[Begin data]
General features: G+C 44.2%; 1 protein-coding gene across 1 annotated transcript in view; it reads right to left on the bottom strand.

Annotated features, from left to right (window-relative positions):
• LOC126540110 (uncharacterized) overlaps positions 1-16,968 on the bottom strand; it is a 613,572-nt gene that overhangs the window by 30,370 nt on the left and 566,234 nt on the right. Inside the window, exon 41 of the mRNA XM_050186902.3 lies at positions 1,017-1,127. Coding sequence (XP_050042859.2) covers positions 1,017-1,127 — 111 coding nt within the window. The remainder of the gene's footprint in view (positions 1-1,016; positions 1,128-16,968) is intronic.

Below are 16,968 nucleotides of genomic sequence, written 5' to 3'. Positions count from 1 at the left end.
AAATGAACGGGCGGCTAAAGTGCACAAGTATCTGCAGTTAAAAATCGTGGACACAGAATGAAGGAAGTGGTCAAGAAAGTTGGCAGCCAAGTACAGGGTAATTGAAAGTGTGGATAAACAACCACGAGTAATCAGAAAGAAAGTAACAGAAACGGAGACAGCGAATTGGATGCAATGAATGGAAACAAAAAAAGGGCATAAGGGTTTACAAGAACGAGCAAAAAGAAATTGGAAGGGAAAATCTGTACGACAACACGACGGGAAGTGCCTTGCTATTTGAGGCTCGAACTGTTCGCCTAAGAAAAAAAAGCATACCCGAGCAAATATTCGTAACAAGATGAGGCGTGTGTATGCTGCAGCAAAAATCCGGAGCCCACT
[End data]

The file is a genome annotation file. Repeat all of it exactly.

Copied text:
General features: G+C 44.2%; 1 protein-coding gene across 1 annotated transcript in view; it reads right to left on the bottom strand.

Annotated features, from left to right (window-relative positions):
• LOC126540110 (uncharacterized) overlaps positions 1-16,968 on the bottom strand; it is a 613,572-nt gene that overhangs the window by 30,370 nt on the left and 566,234 nt on the right. Inside the window, exon 41 of the mRNA XM_050186902.3 lies at positions 1,017-1,127. Coding sequence (XP_050042859.2) covers positions 1,017-1,127 — 111 coding nt within the window. The remainder of the gene's footprint in view (positions 1-1,016; positions 1,128-16,968) is intronic.

Below are 16,968 nucleotides of genomic sequence, written 5' to 3'. Positions count from 1 at the left end.
AAATGAACGGGCGGCTAAAGTGCACAAGTATCTGCAGTTAAAAATCGTGGACACAGAATGAAGGAAGTGGTCAAGAAAGTTGGCAGCCAAGTACAGGGTAATTGAAAGTGTGGATAAACAACCACGAGTAATCAGAAAGAAAGTAACAGAAACGGAGACAGCGAATTGGATGCAATGAATGGAAACAAAAAAAGGGCATAAGGGTTTACAAGAACGAGCAAAAAGAAATTGGAAGGGAAAATCTGTACGACAACACGACGGGAAGTGCCTTGCTATTTGAGGCTCGAACTGTTCGCCTAAGAAAAAAAAGCATACCCGAGCAAATATTCGTAACAAGATGAGGCGTGTGTATGCTGCAGCAAAAATCCGGAGCCCACT